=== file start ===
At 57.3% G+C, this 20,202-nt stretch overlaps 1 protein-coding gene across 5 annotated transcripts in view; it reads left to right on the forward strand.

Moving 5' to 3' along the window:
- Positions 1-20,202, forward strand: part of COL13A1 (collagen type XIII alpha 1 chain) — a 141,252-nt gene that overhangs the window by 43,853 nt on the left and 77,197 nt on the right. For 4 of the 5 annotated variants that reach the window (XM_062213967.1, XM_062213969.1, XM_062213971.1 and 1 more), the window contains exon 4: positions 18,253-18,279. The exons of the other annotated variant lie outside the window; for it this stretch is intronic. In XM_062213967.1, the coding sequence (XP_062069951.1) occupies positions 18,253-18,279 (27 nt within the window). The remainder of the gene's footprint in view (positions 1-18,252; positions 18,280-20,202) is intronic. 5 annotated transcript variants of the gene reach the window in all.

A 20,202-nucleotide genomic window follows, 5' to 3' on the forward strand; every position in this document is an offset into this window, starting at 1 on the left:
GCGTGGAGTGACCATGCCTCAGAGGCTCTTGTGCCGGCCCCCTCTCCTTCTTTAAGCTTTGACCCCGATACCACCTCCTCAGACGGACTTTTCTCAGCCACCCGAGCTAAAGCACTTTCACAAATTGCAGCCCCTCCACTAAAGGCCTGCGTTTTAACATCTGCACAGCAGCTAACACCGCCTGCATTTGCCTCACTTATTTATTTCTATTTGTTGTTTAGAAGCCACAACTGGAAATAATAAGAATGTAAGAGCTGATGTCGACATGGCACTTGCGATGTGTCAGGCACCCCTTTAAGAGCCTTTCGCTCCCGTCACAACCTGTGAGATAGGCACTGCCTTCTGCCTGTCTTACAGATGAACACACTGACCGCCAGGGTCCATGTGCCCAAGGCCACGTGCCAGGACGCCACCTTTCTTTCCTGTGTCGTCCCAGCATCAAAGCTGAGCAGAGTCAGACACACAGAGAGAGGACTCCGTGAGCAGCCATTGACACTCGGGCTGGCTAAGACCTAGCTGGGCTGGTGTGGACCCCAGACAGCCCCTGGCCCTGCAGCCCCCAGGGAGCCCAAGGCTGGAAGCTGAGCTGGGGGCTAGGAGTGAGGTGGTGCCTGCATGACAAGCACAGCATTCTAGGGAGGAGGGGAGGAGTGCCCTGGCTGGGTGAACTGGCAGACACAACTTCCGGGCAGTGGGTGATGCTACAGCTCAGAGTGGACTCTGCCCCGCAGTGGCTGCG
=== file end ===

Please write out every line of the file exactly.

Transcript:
At 57.3% G+C, this 20,202-nt stretch overlaps 1 protein-coding gene across 5 annotated transcripts in view; it reads left to right on the forward strand.

Moving 5' to 3' along the window:
- Positions 1-20,202, forward strand: part of COL13A1 (collagen type XIII alpha 1 chain) — a 141,252-nt gene that overhangs the window by 43,853 nt on the left and 77,197 nt on the right. For 4 of the 5 annotated variants that reach the window (XM_062213967.1, XM_062213969.1, XM_062213971.1 and 1 more), the window contains exon 4: positions 18,253-18,279. The exons of the other annotated variant lie outside the window; for it this stretch is intronic. In XM_062213967.1, the coding sequence (XP_062069951.1) occupies positions 18,253-18,279 (27 nt within the window). The remainder of the gene's footprint in view (positions 1-18,252; positions 18,280-20,202) is intronic. 5 annotated transcript variants of the gene reach the window in all.

A 20,202-nucleotide genomic window follows, 5' to 3' on the forward strand; every position in this document is an offset into this window, starting at 1 on the left:
GCGTGGAGTGACCATGCCTCAGAGGCTCTTGTGCCGGCCCCCTCTCCTTCTTTAAGCTTTGACCCCGATACCACCTCCTCAGACGGACTTTTCTCAGCCACCCGAGCTAAAGCACTTTCACAAATTGCAGCCCCTCCACTAAAGGCCTGCGTTTTAACATCTGCACAGCAGCTAACACCGCCTGCATTTGCCTCACTTATTTATTTCTATTTGTTGTTTAGAAGCCACAACTGGAAATAATAAGAATGTAAGAGCTGATGTCGACATGGCACTTGCGATGTGTCAGGCACCCCTTTAAGAGCCTTTCGCTCCCGTCACAACCTGTGAGATAGGCACTGCCTTCTGCCTGTCTTACAGATGAACACACTGACCGCCAGGGTCCATGTGCCCAAGGCCACGTGCCAGGACGCCACCTTTCTTTCCTGTGTCGTCCCAGCATCAAAGCTGAGCAGAGTCAGACACACAGAGAGAGGACTCCGTGAGCAGCCATTGACACTCGGGCTGGCTAAGACCTAGCTGGGCTGGTGTGGACCCCAGACAGCCCCTGGCCCTGCAGCCCCCAGGGAGCCCAAGGCTGGAAGCTGAGCTGGGGGCTAGGAGTGAGGTGGTGCCTGCATGACAAGCACAGCATTCTAGGGAGGAGGGGAGGAGTGCCCTGGCTGGGTGAACTGGCAGACACAACTTCCGGGCAGTGGGTGATGCTACAGCTCAGAGTGGACTCTGCCCCGCAGTGGCTGCG